|Publication number||US7240050 B2|
|Application number||US 10/758,546|
|Publication date||Jul 3, 2007|
|Filing date||Jan 14, 2004|
|Priority date||Jan 14, 2004|
|Also published as||US20050154750|
|Publication number||10758546, 758546, US 7240050 B2, US 7240050B2, US-B2-7240050, US7240050 B2, US7240050B2|
|Inventors||Michelle Xue Zhou, Min Chen|
|Original Assignee||International Business Machines Corporation|
|Export Citation||BiBTeX, EndNote, RefMan|
|Patent Citations (2), Non-Patent Citations (10), Referenced by (3), Classifications (16), Legal Events (7)|
|External Links: USPTO, USPTO Assignment, Espacenet|
The present invention is related to a technique for automated graphics generation and, more particularly, for the automated generation of graphics from a user request and stored graphics examples.
Visual illustrations, including graphs, charts, and diagrams, have been used for centuries to facilitate human comprehension of information. For example, a line chart may be used to help people understand the trend of the real estate market for a particular area, or a scatter plot may be used to describe the population distribution for a specific geographical region.
A number of commercial illustration systems, such as ADOBE ILLUSTRATOR™ and MICROSOFT POWERPOINT™, help users create visual illustrations. Although these systems may provide different visual style sheets to their users (e.g., different chart styles provided by POWERPOINT™), the users are still required to craft their intended visual illustrations by hand. For example, users must decide which visual structures are best for their data (e.g., bar chart vs. pie chart), and determine what visual details are suitable to encode different types of information (e.g., using color to encode categorical data vs. using size to encode numerical data). Hand-crafting visual illustrations may be a difficult and time-consuming task when a user has not had training in visual design.
To support the dynamic design of customized visual illustrations, an area of research, known as automated graphics generation has emerged. The key challenge in developing an automated graphics generation system is determining how to automatically map a set of design requirements (input parameters) onto a set of visual metaphors and their structures, which constitute the intended visual illustration. The design requirements include everything that may impact the outcome of a desired visual illustration, including the underlying characteristics of the data to be visualized, user tasks, device capabilities, and user preferences. On the other hand, the visual metaphors and their compositions may include visual objects at multiple levels of abstraction, ranging from high-level schematic structures, such as charts and diagrams, to lowest level visual primitives, such as color and size.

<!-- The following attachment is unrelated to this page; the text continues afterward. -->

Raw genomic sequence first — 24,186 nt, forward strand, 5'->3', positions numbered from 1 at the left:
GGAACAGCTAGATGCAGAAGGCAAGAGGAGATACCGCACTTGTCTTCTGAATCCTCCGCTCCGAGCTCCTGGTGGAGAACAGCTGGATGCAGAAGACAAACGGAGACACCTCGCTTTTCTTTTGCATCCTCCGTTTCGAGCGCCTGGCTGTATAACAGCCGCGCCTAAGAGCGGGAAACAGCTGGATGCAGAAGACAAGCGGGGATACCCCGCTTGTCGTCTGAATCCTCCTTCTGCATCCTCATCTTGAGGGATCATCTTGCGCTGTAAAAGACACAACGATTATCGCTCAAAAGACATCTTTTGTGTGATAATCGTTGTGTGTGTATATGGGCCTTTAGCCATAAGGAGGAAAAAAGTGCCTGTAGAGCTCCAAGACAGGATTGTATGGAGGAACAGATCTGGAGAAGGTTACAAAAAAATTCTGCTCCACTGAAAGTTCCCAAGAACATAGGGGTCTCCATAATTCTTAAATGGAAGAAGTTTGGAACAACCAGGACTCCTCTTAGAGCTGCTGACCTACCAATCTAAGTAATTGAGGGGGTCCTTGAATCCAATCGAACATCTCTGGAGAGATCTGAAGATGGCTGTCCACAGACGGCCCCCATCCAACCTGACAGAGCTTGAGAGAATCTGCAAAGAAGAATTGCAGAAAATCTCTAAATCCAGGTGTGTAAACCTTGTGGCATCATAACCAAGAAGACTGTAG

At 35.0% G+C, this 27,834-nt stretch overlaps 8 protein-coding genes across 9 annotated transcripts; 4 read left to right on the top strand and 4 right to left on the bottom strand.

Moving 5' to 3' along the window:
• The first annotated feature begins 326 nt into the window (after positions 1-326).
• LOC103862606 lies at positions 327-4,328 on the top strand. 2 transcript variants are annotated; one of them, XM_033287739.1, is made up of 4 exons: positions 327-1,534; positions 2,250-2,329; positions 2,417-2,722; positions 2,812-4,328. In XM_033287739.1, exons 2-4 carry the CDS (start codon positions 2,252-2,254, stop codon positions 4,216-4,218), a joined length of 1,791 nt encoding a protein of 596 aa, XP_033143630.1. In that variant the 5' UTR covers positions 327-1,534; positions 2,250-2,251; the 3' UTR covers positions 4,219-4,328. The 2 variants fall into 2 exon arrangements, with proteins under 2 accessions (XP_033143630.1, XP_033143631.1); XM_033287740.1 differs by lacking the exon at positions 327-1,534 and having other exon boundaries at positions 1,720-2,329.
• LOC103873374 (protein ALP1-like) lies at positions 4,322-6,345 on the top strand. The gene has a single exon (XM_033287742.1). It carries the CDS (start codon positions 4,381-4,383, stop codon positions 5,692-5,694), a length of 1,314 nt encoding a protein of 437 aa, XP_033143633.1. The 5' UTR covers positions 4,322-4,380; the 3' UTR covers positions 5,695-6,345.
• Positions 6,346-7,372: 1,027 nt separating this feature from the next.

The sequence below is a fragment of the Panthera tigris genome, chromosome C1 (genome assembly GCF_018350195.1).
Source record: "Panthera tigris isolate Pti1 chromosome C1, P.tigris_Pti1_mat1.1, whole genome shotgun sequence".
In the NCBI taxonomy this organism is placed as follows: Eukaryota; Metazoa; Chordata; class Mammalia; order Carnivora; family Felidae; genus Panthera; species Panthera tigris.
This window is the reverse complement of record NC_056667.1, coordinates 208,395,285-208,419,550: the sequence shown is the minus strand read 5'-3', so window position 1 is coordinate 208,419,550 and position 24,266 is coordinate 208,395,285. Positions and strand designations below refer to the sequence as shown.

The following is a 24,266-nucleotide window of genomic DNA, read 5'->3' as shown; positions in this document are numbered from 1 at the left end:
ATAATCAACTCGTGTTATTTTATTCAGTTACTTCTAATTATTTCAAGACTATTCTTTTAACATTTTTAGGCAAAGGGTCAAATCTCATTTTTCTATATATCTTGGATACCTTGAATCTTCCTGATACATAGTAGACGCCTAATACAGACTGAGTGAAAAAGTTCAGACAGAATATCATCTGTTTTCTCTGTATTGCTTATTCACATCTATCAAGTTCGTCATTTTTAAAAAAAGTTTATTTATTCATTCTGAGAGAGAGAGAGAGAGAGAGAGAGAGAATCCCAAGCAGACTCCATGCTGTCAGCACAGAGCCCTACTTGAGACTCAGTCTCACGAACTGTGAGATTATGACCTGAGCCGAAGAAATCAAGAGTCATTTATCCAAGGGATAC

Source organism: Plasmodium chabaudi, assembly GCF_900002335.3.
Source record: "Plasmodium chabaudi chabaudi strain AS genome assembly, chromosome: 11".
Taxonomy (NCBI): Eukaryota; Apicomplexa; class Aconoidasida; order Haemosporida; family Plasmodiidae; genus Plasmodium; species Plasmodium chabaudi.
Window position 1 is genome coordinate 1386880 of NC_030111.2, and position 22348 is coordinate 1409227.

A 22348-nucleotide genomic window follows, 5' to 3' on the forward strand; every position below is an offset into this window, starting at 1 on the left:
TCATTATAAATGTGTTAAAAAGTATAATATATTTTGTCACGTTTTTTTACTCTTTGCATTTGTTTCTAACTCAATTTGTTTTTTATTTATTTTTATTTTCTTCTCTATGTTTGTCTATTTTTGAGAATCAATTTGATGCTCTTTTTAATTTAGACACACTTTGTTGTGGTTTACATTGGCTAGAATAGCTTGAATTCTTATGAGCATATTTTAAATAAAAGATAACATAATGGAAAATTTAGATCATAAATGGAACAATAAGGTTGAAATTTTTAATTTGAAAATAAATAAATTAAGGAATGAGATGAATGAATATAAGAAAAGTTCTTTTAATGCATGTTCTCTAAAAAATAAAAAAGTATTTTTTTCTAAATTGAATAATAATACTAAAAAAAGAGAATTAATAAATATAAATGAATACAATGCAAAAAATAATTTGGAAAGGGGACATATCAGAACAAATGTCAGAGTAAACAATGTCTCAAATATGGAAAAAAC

To help automatically establish such a mapping, existing work has focused on employing a rule-based approach. Given a set of data entities, a rule-based approach employs hand-crafted design rules to map design requirements (e.g., data to be conveyed and the user goals) onto proper visual metaphors/structures. Nevertheless, the rule-based approaches present several major problems.
First, acquiring design rules manually is difficult. Hand-crafting design rules can be laborious as experts may need to process large amounts of evidence before extracting rules.
Second, maintaining and extending a large rule base is difficult. As the rule base grows, it is difficult to integrate new rules with existing rules, and discover/rectify inconsistencies among the rules.
Third, since rules normally are an abstraction of well-formed design patterns, it may be very difficult to use rules to capture various subtle and creative design features rendered by different design experts/artists.
In addition, existing generation systems directly provide users with a final presentation (e.g., a bar chart created for displaying quarterly sales data) for a given user request (e.g., displaying sales data) without involving users in the design process. Because of the abstract nature of rules and a lack of user intervention, the resulting illustrations may not be what a user desires.
Thus, there exists a need for techniques which overcome the drawbacks associated with the approaches described above, as well as drawbacks not expressly described above, and which thereby provide more efficient and scalable solutions to the problems associated with automated graphics generation.
The present invention provides techniques for automated graphics generation and, more particularly, for automated generation of graphics from a user request and stored graphics examples.
For example, in one aspect of the invention, a technique for generating automated graphics in response to a user request comprises a measure of similarity between the user request and one or more stored graphics examples is determined. At least one stored graphics example is obtained based on the similarity measure. Graphics are created from the at least one obtained graphics example and the user request.
Advantageously, the invention may provide a case-based learning model, apparatus, and framework that enables a domain-independent, extensible solution to building automated graphic sketch generation applications and components. The result is that the users can focus on tasks and data but not on visual design details. Additionally, the invention may encourage a user to get involved in the visual illustration creation process so that illustrations tailored to their individual preferences may be obtained.